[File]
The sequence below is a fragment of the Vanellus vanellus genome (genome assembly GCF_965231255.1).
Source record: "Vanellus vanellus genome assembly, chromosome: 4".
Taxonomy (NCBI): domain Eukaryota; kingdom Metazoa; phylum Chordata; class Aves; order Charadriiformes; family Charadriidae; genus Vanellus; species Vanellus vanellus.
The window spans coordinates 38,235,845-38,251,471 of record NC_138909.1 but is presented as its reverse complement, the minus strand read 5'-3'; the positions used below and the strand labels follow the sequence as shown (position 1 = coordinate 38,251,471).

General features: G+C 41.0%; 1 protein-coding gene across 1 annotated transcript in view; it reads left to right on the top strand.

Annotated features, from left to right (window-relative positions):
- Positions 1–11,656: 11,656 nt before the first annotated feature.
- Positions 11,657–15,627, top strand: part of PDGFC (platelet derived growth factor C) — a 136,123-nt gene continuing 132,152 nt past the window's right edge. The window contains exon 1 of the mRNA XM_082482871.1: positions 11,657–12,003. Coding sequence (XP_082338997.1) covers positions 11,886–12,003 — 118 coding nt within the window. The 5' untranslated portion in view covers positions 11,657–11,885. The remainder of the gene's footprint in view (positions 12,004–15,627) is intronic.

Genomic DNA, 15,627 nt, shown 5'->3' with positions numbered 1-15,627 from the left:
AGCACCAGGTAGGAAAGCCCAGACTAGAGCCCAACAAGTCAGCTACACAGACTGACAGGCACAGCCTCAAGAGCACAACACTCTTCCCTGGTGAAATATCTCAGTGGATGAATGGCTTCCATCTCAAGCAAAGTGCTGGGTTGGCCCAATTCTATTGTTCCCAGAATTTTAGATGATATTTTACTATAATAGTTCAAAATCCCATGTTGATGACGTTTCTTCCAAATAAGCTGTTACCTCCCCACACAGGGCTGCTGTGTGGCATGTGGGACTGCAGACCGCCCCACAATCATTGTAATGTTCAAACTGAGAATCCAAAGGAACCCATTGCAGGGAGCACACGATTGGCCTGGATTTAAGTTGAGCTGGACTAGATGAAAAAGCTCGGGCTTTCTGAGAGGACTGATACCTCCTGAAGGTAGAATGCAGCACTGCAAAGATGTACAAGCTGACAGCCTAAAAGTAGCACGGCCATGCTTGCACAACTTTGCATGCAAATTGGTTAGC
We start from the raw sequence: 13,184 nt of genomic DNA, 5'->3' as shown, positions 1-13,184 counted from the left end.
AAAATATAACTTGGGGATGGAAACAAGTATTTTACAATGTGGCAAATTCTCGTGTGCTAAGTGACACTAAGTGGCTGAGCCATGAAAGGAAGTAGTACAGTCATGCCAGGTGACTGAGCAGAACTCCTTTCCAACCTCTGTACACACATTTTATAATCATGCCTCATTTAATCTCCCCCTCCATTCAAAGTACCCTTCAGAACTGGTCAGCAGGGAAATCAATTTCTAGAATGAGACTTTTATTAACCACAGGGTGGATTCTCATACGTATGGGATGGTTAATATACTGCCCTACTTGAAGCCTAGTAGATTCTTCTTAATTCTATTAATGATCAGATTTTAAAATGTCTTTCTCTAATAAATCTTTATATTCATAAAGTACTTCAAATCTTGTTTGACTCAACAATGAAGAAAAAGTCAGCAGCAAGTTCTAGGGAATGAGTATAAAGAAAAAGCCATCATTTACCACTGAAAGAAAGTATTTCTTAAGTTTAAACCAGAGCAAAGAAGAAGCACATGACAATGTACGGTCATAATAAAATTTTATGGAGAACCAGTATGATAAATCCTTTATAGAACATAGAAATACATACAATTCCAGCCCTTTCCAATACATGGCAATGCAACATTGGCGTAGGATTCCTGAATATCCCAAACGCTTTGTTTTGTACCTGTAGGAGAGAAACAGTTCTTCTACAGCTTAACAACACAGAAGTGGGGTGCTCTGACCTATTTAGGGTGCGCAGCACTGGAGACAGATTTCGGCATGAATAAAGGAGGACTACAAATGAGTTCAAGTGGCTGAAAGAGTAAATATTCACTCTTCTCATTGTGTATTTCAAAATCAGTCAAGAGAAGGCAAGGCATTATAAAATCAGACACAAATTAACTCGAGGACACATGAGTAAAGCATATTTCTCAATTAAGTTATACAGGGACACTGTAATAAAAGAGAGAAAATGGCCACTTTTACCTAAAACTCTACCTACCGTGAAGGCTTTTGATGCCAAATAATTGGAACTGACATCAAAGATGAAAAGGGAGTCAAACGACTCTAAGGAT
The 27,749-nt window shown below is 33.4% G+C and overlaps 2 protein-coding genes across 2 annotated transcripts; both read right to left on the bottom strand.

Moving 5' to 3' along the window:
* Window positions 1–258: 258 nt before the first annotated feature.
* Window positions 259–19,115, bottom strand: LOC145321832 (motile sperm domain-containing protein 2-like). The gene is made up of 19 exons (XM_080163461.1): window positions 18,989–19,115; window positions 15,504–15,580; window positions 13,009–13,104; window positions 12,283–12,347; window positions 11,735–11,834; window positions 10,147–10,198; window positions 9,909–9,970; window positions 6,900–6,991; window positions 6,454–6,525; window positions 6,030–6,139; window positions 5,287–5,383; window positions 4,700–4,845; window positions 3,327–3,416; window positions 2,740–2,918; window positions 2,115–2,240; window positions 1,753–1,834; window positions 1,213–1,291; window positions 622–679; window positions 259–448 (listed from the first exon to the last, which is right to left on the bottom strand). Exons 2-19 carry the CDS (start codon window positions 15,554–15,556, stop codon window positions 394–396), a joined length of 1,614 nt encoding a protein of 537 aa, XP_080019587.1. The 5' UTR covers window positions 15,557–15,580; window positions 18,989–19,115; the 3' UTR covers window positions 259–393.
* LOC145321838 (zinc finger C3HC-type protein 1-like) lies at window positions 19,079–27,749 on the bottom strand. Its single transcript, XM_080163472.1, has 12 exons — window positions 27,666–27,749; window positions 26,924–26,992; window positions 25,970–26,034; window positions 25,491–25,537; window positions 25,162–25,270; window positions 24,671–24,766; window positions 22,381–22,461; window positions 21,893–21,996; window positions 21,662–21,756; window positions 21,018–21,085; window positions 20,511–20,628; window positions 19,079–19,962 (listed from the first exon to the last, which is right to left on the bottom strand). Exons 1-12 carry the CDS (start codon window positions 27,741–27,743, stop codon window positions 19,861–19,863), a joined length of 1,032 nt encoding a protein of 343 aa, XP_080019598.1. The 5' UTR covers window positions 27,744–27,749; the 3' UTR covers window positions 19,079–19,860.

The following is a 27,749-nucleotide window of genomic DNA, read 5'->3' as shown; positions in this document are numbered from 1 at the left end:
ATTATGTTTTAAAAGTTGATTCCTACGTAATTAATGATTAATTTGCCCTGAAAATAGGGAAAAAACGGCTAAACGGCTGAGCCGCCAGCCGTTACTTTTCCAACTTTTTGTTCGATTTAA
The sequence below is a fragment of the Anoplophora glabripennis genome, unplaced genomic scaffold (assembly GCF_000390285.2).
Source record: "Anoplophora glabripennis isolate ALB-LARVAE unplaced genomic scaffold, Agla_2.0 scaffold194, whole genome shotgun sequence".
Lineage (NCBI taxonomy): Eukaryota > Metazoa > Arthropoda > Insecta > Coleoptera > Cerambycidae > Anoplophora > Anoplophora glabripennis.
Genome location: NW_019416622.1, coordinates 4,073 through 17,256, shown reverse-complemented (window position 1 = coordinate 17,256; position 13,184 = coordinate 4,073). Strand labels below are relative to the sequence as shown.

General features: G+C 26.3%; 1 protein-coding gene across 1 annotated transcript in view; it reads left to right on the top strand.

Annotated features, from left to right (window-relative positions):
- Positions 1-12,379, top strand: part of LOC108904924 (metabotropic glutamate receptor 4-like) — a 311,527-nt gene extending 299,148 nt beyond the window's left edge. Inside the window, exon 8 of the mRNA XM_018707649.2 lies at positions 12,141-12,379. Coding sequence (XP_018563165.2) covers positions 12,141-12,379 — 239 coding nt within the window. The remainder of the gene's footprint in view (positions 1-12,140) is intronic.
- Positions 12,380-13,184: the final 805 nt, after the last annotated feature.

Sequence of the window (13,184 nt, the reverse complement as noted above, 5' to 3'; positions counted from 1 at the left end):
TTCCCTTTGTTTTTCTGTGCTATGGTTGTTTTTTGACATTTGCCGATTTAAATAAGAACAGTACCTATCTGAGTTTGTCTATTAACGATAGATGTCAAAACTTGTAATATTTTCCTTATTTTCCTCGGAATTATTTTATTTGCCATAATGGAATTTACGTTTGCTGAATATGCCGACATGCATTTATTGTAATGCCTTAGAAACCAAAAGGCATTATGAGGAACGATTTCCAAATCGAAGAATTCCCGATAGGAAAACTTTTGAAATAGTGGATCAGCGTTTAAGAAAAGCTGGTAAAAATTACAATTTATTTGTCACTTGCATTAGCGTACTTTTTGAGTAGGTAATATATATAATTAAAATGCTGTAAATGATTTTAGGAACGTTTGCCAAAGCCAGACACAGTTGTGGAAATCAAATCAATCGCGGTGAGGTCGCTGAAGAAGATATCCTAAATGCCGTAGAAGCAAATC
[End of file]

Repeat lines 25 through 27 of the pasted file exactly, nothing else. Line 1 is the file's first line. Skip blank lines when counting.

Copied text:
Annotated features, from left to right (window-relative positions):
- Positions 1-12,379, top strand: part of LOC108904924 (metabotropic glutamate receptor 4-like) — a 311,527-nt gene extending 299,148 nt beyond the window's left edge. Inside the window, exon 8 of the mRNA XM_018707649.2 lies at positions 12,141-12,379. Coding sequence (XP_018563165.2) covers positions 12,141-12,379 — 239 coding nt within the window. The remainder of the gene's footprint in view (positions 1-12,140) is intronic.
- Positions 12,380-13,184: the final 805 nt, after the last annotated feature.